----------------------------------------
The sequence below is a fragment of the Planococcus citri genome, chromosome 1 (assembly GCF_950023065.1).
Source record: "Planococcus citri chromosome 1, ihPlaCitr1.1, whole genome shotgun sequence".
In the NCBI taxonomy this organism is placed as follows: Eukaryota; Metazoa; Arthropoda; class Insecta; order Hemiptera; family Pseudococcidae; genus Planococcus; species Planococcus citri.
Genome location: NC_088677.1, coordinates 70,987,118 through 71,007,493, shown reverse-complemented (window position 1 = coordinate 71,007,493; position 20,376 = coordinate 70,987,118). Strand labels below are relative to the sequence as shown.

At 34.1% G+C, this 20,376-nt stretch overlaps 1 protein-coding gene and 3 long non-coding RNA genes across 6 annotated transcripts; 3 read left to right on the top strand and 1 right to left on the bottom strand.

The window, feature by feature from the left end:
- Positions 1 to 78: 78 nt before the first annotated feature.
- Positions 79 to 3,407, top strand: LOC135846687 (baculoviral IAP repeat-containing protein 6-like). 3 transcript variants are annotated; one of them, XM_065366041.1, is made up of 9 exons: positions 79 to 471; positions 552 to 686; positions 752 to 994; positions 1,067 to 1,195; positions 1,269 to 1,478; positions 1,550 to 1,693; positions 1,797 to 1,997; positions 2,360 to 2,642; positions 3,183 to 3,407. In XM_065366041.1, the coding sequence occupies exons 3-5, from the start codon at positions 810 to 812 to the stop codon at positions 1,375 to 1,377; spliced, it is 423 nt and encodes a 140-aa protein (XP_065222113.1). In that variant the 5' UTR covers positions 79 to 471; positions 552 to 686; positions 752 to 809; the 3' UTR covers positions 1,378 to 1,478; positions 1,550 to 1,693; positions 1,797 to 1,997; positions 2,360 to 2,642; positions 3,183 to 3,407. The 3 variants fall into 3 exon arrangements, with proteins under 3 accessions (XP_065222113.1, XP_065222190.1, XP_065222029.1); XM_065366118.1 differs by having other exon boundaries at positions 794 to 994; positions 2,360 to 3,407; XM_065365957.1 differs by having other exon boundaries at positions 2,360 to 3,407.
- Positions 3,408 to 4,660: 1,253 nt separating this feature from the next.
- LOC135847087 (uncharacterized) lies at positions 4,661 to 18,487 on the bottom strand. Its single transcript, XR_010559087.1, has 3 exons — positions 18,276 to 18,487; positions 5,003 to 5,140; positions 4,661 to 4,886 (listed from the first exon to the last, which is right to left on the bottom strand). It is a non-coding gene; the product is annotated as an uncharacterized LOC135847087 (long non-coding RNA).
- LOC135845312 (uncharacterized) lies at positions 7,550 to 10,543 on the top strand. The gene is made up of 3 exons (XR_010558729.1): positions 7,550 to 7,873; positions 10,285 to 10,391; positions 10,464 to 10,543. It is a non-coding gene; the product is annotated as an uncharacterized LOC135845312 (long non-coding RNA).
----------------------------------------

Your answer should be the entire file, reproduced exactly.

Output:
The sequence below is a fragment of the Planococcus citri genome, chromosome 1 (assembly GCF_950023065.1).
Source record: "Planococcus citri chromosome 1, ihPlaCitr1.1, whole genome shotgun sequence".
In the NCBI taxonomy this organism is placed as follows: Eukaryota; Metazoa; Arthropoda; class Insecta; order Hemiptera; family Pseudococcidae; genus Planococcus; species Planococcus citri.
Genome location: NC_088677.1, coordinates 70,987,118 through 71,007,493, shown reverse-complemented (window position 1 = coordinate 71,007,493; position 20,376 = coordinate 70,987,118). Strand labels below are relative to the sequence as shown.

At 34.1% G+C, this 20,376-nt stretch overlaps 1 protein-coding gene and 3 long non-coding RNA genes across 6 annotated transcripts; 3 read left to right on the top strand and 1 right to left on the bottom strand.

The window, feature by feature from the left end:
- Positions 1 to 78: 78 nt before the first annotated feature.
- Positions 79 to 3,407, top strand: LOC135846687 (baculoviral IAP repeat-containing protein 6-like). 3 transcript variants are annotated; one of them, XM_065366041.1, is made up of 9 exons: positions 79 to 471; positions 552 to 686; positions 752 to 994; positions 1,067 to 1,195; positions 1,269 to 1,478; positions 1,550 to 1,693; positions 1,797 to 1,997; positions 2,360 to 2,642; positions 3,183 to 3,407. In XM_065366041.1, the coding sequence occupies exons 3-5, from the start codon at positions 810 to 812 to the stop codon at positions 1,375 to 1,377; spliced, it is 423 nt and encodes a 140-aa protein (XP_065222113.1). In that variant the 5' UTR covers positions 79 to 471; positions 552 to 686; positions 752 to 809; the 3' UTR covers positions 1,378 to 1,478; positions 1,550 to 1,693; positions 1,797 to 1,997; positions 2,360 to 2,642; positions 3,183 to 3,407. The 3 variants fall into 3 exon arrangements, with proteins under 3 accessions (XP_065222113.1, XP_065222190.1, XP_065222029.1); XM_065366118.1 differs by having other exon boundaries at positions 794 to 994; positions 2,360 to 3,407; XM_065365957.1 differs by having other exon boundaries at positions 2,360 to 3,407.
- Positions 3,408 to 4,660: 1,253 nt separating this feature from the next.
- LOC135847087 (uncharacterized) lies at positions 4,661 to 18,487 on the bottom strand. Its single transcript, XR_010559087.1, has 3 exons — positions 18,276 to 18,487; positions 5,003 to 5,140; positions 4,661 to 4,886 (listed from the first exon to the last, which is right to left on the bottom strand). It is a non-coding gene; the product is annotated as an uncharacterized LOC135847087 (long non-coding RNA).
- LOC135845312 (uncharacterized) lies at positions 7,550 to 10,543 on the top strand. The gene is made up of 3 exons (XR_010558729.1): positions 7,550 to 7,873; positions 10,285 to 10,391; positions 10,464 to 10,543. It is a non-coding gene; the product is annotated as an uncharacterized LOC135845312 (long non-coding RNA).